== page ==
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Perhaps the easiest part of JAXP to understand, the DOM interface parses an entire XML document and constructs a complete in-memory representation of the document using the classes and modeling the concepts found in the Document Object Model(DOM) Level 2 Core Specification. Unlike the DOM parser, the SAX parser does not create an in-memory representation of the XML document and so runs faster and uses less memory.

Instead, the SAX parser informs clients of the XML document structure by invoking callbacks, that is, by invoking methods on a that overrides these methods and processes the data.

The application moves the cursor forward - 'pulling' the information from the parser as it needs.

This is different from an event based API - such as SAX - which 'pushes' data to the application - requiring the application to maintain state between events as necessary to keep track of location within the document.

The only reason to continue using JDOM 1.x is for compatibility with older Java versions (back to Java 1.2).

JDOM 2.0.x versions are out, and work is starting on identifying what new features can be added to a future 2.1.x release series.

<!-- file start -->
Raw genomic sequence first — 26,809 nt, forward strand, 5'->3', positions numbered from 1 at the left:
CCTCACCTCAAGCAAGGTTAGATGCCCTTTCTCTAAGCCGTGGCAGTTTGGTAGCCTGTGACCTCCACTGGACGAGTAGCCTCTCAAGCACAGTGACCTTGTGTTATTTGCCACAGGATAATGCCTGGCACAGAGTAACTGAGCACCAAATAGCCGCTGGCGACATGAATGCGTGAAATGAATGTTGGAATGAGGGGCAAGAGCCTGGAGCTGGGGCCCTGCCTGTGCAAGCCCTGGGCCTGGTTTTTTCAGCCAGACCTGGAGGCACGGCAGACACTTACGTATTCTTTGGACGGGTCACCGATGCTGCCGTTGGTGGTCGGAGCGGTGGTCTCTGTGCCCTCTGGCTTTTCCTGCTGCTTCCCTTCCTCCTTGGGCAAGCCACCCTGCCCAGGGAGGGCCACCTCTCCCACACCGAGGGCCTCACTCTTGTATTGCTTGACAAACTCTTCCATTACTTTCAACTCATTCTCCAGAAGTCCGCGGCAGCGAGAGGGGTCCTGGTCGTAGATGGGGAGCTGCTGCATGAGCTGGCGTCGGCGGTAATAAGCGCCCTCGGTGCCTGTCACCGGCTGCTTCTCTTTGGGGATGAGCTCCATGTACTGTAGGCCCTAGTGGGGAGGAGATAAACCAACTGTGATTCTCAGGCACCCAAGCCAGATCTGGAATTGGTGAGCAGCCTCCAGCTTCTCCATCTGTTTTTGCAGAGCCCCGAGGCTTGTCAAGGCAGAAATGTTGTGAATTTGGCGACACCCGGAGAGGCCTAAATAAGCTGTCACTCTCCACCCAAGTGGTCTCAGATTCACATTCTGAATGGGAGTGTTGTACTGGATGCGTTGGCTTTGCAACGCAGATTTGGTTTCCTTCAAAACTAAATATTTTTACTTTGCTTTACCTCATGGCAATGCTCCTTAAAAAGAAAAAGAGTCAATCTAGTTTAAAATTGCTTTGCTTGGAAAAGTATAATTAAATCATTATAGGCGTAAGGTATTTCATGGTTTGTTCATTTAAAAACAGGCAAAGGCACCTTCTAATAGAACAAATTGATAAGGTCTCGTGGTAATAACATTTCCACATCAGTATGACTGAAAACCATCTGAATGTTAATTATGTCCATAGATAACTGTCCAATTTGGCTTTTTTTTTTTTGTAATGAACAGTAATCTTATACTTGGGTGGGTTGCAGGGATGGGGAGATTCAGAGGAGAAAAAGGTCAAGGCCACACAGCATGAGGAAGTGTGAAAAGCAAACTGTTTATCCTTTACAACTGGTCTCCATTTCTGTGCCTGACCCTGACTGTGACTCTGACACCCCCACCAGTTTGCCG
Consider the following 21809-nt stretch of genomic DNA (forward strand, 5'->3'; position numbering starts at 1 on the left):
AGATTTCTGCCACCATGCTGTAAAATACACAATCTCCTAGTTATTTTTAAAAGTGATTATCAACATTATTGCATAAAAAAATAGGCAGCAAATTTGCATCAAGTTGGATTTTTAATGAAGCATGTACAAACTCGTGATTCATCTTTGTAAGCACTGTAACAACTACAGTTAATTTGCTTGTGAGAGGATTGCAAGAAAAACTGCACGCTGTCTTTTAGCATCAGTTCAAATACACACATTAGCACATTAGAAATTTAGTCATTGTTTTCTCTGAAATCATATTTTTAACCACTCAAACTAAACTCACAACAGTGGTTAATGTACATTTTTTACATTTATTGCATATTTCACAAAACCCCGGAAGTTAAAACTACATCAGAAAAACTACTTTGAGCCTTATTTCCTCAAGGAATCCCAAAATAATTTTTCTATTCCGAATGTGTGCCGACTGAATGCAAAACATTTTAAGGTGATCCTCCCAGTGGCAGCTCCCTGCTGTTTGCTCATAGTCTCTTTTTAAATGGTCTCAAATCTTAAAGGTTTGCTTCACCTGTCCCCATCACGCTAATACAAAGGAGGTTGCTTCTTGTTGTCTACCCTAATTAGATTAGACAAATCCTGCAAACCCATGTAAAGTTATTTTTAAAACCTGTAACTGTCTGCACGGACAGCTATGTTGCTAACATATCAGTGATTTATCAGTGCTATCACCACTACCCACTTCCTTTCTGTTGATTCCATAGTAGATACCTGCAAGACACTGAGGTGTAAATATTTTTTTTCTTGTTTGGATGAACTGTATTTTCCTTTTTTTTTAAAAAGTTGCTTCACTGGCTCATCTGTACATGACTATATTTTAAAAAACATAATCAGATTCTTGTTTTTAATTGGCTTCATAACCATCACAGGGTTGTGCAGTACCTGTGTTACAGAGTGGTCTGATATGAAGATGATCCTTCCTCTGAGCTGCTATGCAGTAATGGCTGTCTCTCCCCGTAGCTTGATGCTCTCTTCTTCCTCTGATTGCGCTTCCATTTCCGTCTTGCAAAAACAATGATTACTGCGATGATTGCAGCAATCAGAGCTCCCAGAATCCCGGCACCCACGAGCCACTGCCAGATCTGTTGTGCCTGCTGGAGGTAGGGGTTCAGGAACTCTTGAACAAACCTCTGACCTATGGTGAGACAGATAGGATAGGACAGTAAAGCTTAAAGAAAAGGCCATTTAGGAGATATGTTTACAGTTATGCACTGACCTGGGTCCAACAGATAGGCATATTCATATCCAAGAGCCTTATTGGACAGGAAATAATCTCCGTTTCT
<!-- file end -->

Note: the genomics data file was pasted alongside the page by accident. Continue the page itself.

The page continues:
If you are migrating to JDOM 2.x from previous JDOM versions you will need to change your package imports from * to org.jdom2.* JDOM 1.x versions are operating in maintenance mode only and only bug fixes will be considered for future 1.x releases.It is possible to store a local cache for frequently used documents using an XML Catalog. St AX was designed as a median between the DOM and SAX interface.In its metaphor, the programmatic entry point is a cursor that represents a point within the document.A SAX parser only needs to report each parsing event as it happens, and normally discards almost all of that information once reported (it does, however, keep some things, for example a list of all elements that have not been closed yet, in order to catch later errors such as end-tags in the wrong order).Thus, the minimum memory required for a SAX parser is proportional to the maximum depth of the XML file (i.e., of the XML tree) and the maximum data involved in a single XML event (such as the name and attributes of a single start-tag, or the content of a processing instruction, etc.). A DOM parser, in contrast, has to build a tree representation of the entire document in memory to begin with, thus using memory that increases with the entire document length.

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